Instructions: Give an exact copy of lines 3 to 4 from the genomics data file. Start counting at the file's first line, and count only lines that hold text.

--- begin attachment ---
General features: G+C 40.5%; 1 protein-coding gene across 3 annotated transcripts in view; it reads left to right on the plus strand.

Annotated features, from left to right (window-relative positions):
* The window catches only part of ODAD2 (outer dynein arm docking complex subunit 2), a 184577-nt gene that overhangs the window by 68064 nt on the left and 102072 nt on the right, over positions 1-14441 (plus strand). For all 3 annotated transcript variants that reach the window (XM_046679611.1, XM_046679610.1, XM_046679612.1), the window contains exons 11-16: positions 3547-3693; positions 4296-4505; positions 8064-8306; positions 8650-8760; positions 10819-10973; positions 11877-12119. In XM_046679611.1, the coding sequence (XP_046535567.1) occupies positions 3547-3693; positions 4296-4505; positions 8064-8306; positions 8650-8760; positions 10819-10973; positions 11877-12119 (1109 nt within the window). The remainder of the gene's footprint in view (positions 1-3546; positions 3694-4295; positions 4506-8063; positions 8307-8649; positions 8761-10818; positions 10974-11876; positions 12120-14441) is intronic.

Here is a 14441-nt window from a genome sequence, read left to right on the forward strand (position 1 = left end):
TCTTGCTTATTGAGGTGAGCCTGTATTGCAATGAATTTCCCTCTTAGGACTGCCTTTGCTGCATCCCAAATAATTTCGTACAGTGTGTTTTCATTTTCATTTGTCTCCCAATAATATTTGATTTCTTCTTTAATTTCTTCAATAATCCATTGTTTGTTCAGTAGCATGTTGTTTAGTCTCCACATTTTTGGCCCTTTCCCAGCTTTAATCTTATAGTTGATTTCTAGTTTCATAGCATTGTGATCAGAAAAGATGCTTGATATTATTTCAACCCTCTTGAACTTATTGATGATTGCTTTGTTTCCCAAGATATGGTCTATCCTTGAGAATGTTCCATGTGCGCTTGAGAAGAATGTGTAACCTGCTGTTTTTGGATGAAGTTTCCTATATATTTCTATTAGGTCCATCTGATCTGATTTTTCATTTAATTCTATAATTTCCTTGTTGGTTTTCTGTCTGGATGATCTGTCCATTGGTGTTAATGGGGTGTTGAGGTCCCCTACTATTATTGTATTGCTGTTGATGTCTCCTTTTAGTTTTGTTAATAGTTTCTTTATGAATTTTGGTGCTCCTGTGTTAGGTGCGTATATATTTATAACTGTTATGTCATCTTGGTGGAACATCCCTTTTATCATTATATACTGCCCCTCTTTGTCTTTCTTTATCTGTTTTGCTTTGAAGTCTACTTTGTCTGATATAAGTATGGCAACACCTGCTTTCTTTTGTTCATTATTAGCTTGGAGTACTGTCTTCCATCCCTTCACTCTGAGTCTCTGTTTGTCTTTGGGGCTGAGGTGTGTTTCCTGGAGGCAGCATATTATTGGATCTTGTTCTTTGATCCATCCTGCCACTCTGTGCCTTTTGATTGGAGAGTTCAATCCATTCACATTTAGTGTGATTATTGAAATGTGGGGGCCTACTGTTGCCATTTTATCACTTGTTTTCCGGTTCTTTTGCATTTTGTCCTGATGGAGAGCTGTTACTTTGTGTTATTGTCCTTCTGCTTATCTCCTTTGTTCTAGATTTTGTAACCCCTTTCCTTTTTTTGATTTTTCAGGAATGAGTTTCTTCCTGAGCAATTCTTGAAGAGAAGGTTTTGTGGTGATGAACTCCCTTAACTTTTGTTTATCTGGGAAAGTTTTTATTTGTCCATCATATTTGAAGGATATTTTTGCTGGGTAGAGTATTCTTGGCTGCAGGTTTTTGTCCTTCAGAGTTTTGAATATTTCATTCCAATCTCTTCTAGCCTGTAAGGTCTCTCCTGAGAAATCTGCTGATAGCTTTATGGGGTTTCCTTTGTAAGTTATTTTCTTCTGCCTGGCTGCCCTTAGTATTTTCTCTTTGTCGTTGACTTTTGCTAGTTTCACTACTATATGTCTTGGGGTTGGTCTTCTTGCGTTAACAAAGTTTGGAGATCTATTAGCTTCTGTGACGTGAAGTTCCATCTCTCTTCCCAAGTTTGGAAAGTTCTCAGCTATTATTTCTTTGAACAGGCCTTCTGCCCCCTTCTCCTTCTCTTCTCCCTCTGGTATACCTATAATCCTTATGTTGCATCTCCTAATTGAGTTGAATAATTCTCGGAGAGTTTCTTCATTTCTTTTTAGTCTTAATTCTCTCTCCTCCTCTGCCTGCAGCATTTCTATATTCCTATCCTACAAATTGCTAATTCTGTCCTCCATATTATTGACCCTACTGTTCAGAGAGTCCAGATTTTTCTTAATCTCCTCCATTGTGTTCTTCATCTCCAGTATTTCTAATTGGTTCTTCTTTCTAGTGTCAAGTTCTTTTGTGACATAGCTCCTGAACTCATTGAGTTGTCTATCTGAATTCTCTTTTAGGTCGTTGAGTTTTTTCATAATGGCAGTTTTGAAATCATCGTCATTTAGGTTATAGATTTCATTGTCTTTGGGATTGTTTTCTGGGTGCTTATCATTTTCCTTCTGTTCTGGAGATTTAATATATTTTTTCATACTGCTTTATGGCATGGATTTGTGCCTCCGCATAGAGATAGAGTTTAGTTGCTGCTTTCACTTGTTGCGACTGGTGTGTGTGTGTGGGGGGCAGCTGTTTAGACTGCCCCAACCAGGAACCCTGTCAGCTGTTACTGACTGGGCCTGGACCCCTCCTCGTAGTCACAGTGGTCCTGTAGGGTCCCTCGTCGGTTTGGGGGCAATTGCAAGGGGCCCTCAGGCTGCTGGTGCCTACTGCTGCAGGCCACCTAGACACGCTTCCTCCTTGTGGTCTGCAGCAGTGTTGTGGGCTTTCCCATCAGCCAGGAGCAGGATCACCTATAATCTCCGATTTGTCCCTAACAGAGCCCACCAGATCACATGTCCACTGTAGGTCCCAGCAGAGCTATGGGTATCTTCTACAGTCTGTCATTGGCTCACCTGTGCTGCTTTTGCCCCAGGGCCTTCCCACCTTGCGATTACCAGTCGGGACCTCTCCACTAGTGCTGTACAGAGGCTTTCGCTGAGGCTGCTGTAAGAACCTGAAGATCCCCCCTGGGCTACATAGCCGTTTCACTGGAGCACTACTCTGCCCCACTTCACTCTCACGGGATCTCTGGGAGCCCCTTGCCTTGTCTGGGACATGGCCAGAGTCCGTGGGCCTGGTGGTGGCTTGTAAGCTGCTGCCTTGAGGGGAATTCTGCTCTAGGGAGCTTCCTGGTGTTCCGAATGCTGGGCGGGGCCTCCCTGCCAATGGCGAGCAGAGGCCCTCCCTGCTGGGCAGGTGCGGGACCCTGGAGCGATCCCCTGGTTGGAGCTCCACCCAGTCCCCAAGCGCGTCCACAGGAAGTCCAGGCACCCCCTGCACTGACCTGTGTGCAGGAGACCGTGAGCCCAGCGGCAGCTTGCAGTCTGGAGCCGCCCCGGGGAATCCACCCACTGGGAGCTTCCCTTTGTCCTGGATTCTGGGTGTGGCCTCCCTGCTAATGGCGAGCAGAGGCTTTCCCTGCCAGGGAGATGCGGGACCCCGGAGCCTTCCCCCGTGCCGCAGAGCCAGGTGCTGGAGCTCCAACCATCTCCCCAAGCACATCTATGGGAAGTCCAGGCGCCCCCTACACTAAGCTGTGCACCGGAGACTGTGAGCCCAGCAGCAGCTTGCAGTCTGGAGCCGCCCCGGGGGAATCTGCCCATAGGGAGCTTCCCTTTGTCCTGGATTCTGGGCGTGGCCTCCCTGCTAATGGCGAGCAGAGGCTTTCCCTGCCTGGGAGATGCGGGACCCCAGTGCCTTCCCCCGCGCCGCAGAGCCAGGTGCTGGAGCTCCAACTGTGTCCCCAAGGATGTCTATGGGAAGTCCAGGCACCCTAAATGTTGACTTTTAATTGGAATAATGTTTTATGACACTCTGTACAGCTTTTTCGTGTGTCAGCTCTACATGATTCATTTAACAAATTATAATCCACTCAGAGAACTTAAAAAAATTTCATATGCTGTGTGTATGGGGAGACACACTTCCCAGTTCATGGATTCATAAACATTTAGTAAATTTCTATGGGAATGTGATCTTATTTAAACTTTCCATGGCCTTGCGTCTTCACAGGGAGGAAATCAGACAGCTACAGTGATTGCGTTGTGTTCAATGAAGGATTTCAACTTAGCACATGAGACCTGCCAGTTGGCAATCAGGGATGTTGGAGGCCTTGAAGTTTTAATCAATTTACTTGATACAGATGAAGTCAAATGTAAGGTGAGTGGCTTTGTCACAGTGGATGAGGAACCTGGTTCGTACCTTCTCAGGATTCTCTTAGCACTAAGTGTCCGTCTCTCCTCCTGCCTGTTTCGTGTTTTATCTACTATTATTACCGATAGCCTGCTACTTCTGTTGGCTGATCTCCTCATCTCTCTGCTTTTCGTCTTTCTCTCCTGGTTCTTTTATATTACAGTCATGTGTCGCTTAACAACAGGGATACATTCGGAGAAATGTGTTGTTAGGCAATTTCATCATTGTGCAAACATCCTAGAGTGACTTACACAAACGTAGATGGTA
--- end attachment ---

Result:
* The window catches only part of ODAD2 (outer dynein arm docking complex subunit 2), a 184577-nt gene that overhangs the window by 68064 nt on the left and 102072 nt on the right, over positions 1-14441 (plus strand). For all 3 annotated transcript variants that reach the window (XM_046679611.1, XM_046679610.1, XM_046679612.1), the window contains exons 11-16: positions 3547-3693; positions 4296-4505; positions 8064-8306; positions 8650-8760; positions 10819-10973; positions 11877-12119. In XM_046679611.1, the coding sequence (XP_046535567.1) occupies positions 3547-3693; positions 4296-4505; positions 8064-8306; positions 8650-8760; positions 10819-10973; positions 11877-12119 (1109 nt within the window). The remainder of the gene's footprint in view (positions 1-3546; positions 3694-4295; positions 4506-8063; positions 8307-8649; positions 8761-10818; positions 10974-11876; positions 12120-14441) is intronic.

Here is a 14441-nt window from a genome sequence, read left to right on the forward strand (position 1 = left end):